Article by Tamaris Vier // Sept. 10, 2020
The exhibition ‘Territorial Agency: Oceans in Transformation’, curated by Daniela Zyman, is a fusion of science, culture and art, aiming to raise awareness about the urgent issues the ocean is facing as a result of substantial and longterm human interference. The project is realized through a collaboration between the independent environmental organisation Territorial Agency and TBA21-Academy. The latter acts as a non-profit program, founded in 2011, supporting interdisciplinary research in order to contribute to a deeper understanding of the ocean and related environmental matters.
After three years of research, centered around issues like sea level rise, intensification of maritime transport, overfishing, depletion of coastal ecosystems, deep-sea mining, sea-floor trawling, oil exploration, extraction, migration, changing ocean circulations, militarisation, and melting ice, ‘Oceans in Transformation’ is trying to grasp the relationship between humans and the ocean and its development during the past years. The exhibition aims to make this relationship visible in order to promote activism and engagement. Here, the ocean is regarded as a sensing body, absorbing, registering and reflecting human activities in all the layers of life its waters hold. “Oceans in Transformation rearranges the maritime space as a stage for human violence, empire, and colonial history,” the initiators of the project explain.
The exhibition, commissioned by TBA21-Academy and co-produced with Luma Foundation, takes place from August 27th to November 29th in the planetary centre Ocean Space. The centre is located in the architecturally impressive Church of San Lorenzo in Venice, which is back in active use since March 2019, after a long history of hosting a variety of cultural events.
The exhibition will be accompanied by a diverse program, featuring peer-to-peer gatherings and events, which enable an open discourse about the topic, covering different disciplines and perspectives by including scientists, artists, governmental and society groups, policy makers and conservationists. ‘Oceans in Transformation’ is also supported by Lunu Solutions, a Berlin-based cryptocurrency tech startup, who are creating a podcast about the potential of blockchain technology for environmental preservation, engaging TBA21–Academy’s extensive network of contemporary artists and other practitioners, produced in Venice during the exhibition. The collaboration also makes it possible to donate to TBA21 Academy in cryptocurrencies.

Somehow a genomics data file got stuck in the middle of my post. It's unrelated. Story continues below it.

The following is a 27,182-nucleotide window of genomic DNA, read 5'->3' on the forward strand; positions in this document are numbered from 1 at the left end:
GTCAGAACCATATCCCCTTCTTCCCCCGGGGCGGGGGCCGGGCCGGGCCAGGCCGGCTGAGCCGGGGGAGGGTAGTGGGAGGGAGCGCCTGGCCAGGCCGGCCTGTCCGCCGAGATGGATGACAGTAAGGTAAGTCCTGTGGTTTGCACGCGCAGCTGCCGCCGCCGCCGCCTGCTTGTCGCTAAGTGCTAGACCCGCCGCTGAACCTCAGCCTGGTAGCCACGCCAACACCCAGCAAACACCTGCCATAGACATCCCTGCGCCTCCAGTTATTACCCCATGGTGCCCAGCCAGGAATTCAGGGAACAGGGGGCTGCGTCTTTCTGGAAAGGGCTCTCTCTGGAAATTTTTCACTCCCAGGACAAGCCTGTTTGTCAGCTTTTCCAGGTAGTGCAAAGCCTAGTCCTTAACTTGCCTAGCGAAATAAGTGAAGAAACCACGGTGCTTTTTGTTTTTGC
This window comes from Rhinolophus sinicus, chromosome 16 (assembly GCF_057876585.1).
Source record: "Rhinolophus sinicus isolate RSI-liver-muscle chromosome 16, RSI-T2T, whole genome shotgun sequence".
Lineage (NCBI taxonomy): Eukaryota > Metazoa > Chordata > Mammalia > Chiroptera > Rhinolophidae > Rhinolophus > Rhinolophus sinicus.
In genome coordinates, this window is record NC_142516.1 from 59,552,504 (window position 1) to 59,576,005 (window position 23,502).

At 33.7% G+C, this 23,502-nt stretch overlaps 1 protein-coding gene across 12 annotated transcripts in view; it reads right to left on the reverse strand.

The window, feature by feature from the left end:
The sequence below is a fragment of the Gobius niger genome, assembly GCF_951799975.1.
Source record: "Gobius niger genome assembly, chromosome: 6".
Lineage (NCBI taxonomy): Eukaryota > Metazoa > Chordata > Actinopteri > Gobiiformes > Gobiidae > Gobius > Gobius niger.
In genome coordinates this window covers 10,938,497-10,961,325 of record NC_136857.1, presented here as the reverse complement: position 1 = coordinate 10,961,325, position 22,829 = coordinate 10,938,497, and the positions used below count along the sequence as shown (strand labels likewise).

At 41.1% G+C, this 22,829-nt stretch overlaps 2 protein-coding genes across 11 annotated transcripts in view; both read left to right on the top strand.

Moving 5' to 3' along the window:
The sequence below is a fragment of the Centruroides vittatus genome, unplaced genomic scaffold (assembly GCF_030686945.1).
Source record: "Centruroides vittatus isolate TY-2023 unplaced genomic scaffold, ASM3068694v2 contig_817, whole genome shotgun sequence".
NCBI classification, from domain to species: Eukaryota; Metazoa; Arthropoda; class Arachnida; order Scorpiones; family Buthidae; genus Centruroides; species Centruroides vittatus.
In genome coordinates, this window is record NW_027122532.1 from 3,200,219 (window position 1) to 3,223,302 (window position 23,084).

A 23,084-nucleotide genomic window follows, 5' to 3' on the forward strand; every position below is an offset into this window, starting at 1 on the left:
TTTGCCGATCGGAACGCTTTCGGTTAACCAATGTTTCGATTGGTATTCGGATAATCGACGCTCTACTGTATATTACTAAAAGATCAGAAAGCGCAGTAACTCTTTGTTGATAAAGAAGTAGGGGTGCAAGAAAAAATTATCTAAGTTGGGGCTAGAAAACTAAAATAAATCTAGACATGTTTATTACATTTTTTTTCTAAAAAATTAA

In addition to the physical exhibition, the project has been launched on the open-access digital platform Ocean Archive, which functions as a digital laboratory based on a collaborative network. Created by TBA21-Academy, the online platform aims to collect and present a variety of information, using—again—an interdisciplinary approach, that combines scientific as well as artistic engagement with the issues of the ocean. Featuring online lectures and seminars, such as work excerpts of different artists, ranging from video installations over drawings to podcasts, the archive offers a lot to explore. The ‘Oceans in Transformation’ exhibition is organized through seven trajectories that trace the interconnections of environmental and economic processes across the planet. These seven trajectories have also been released on the Ocean Archive over the course of three months and expanded by a series of essays co-edited in collaboration with e-flux Architecture. To dive deeper into the ocean’s issues and discover interesting artistic and scientific research, visit their website!